## Representing arbitrary quantum expressions in sympy

While the code in sympy.physics.quantum is currently very good at representations in discrete Hilbert spaces, representing expressions in continuous Hilbert spaces requires alot of legwork. The work I’ve done so far does a good job on representing simple expressions, but what about some long arbitrary expression?

Brian gave a good example. Let’s say we want to represent the expression

$A B|\psi\rangle\langle\phi|C D|\alpha\rangle\langle\beta|$

in the position basis. The easiest way to do this is just to insert unities in the appropriate places. So, we try to evaluate

$\langle x_7 | A | x_6\rangle\langle x_6|B|x_5\rangle\langle x_5|\psi\rangle\langle\phi|x_4\rangle\langle x_4|C|x_3\rangle\langle x_3 | D | x_2 \rangle \langle x_2|\alpha\rangle\langle\beta|x_1\rangle$

where we then integrate over $x_2,x_3,x_4,x_5$ and $x_6$

Let’s now consider a simpler case, where it’s also easier to see directly the expected result. How might we go about representing the expression

$X|x\rangle$

where $|x\rangle$ is an eigenket of the position operator $X$. The easiest way to do this is to just bring in a position bra from the left, to compute

$\langle x_1 | X | x\rangle = x\delta(x-x_1)$

Let’s make sure this is consistent with what we get if we instead insert a unity like we would with any arbitrary expression:

$\langle x_2 | X | x_1 \rangle \langle x_1 | x \rangle = x_1\delta(x_2-x_1)\delta(x-x_1)$

If we then integrate over $x_1$

$= x\delta(x-x_2)$

Since $x_1$ and $x_2$ are just dummy variables, this is indeed consistent.

How do we then implement this in represent.py? Well, first, its useful to change the get_basis_kets in HermitianOperator a bit. Instead of just taking a number of kets, it now takes a number of kets AND a start index. That way, if we recursively keep track of the index in the options of represent, when rep_innerproduct or rep_expectation are called they know which basis kets they should be using for their calculations.

If we are keeping track of an index for kets, let’s think about when we should increment this index. There are a few key cases to consider (reading the expression from right to left):

1. Ket followed by an operator $\left(X|x\rangle\right)$: Here, the ket and the operator should be using the same index for their kets. The representation of $|x\rangle$ is $\langle x_1| x \rangle$ and representation of $X$ will start with the same ket ($\langle x_2 | X | x_1 \rangle$). In this case, we don’t increment our index in between processing the ket and the operator.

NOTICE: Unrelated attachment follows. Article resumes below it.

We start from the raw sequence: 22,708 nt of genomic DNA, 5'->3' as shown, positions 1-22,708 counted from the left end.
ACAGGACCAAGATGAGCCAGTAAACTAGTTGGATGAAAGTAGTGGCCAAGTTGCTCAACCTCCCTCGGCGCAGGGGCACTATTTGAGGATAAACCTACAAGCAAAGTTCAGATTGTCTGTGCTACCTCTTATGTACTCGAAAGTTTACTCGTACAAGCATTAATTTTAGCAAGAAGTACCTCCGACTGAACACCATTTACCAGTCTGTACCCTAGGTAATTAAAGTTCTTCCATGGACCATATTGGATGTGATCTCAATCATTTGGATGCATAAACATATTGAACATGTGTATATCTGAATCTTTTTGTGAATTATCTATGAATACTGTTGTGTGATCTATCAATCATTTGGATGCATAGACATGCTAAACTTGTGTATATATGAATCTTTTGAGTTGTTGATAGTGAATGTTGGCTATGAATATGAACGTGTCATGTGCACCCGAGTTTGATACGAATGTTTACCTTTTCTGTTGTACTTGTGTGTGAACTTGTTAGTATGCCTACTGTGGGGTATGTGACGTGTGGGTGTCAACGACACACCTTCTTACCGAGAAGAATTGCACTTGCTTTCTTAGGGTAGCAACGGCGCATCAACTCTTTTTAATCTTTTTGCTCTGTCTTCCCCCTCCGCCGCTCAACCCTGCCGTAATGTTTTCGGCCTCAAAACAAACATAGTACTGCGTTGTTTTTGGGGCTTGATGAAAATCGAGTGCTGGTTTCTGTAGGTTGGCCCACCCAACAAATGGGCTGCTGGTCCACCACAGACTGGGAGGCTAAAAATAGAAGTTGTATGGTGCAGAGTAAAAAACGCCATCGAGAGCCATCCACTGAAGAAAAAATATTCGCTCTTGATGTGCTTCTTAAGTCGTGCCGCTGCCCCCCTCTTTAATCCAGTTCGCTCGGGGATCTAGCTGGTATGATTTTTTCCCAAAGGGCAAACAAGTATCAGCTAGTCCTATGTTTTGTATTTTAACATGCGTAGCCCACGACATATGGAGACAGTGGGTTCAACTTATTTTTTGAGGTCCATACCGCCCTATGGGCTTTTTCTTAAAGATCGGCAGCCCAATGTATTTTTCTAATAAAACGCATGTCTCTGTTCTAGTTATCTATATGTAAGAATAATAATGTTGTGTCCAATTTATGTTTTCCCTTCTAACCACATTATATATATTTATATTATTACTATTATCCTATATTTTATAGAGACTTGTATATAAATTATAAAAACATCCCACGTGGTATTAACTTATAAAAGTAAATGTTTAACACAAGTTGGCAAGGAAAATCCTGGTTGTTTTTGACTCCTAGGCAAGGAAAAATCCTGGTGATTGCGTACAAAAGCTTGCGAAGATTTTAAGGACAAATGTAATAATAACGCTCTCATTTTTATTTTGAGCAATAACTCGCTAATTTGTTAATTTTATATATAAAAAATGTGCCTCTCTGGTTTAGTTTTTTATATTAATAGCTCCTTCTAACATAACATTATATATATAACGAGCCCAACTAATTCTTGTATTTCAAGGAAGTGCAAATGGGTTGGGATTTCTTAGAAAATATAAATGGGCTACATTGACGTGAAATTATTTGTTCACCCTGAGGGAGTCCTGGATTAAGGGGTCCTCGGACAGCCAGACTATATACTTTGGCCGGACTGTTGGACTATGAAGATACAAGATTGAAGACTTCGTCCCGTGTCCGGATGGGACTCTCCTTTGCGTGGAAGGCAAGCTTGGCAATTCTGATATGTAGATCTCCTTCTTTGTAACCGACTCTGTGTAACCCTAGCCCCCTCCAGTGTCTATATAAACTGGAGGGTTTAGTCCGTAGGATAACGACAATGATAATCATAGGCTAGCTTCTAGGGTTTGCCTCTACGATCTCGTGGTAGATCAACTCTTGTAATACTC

2. Bra followed by a ket $\left(|x\rangle\langle x'|\right)$: In this case, the two representations should use different kets (there’s nowhere to insert a unity), so we should increment our index before processing the ket, thus calculating $\langle x_2 | x \rangle \langle x' | x_1 \rangle$
3. Operator followed by a bra $\left(\langle x| X\right)$: This is a case where we are inserting a unity, but we still need to increment the index we’re keeping track of. That’s because the representation of $X$ starts with an $|x_1\rangle$ ket on the right side, so the index when we take this representation is just 1. But, for representing the bra, we take $\langle x|x_2\rangle$, so we increment the index. Thus, we can take the representation as $\langle x | x_2 \rangle \langle x_2 | X | x_1 \rangle$.
4. Operator followed by an operator $\left(AB\right)$: We again have to increment the index even though we’re inserting a unity. The start index of the expectation value for the first operator will be one less than the second, so we end up calculating $\langle x_3 | A | x_2\rangle \langle x_2 | B | x_1 \rangle$.

Now that we know how to insert unities, we also need to keep track of which kets we inserted so that we can integrate over the appropriate coordinates. In the case of the position basis, there will be many delta functions that come out of that, but most of them collapse out when you actually do the integral. I first tried using integrate() on the resulting expression directly, but found a bug where the delta functions were incorrectly collapsed. An example:

>>> x, x_1, x_2 = symbols(‘x,x_1,x_2’)

>>> f = x_2 * DiracDelta(x-x_2) * DiracDelta(x_2-x_1)

>>> integrate(f, (x_2, -oo, oo))

x_1

We expect, instead, either x*DiracDelta(x-x_1) or x_1*DiracDelta(x-x_1). As a first approach to this, and collapsing dirac deltas in general, I wrote a collapse_deltas function, which, given a list of unities, would collapse the delta functions. I later discovered that a function in the integrals module, deltaintegrate(), already accomplished much of this, so I instead created a new branch and pushed a bug fix for the bug I show above.

Phew. That was alot. The code for the updated represent logic can be seen in my represent branch here. The pull request for my DiracDelta bug fix is here.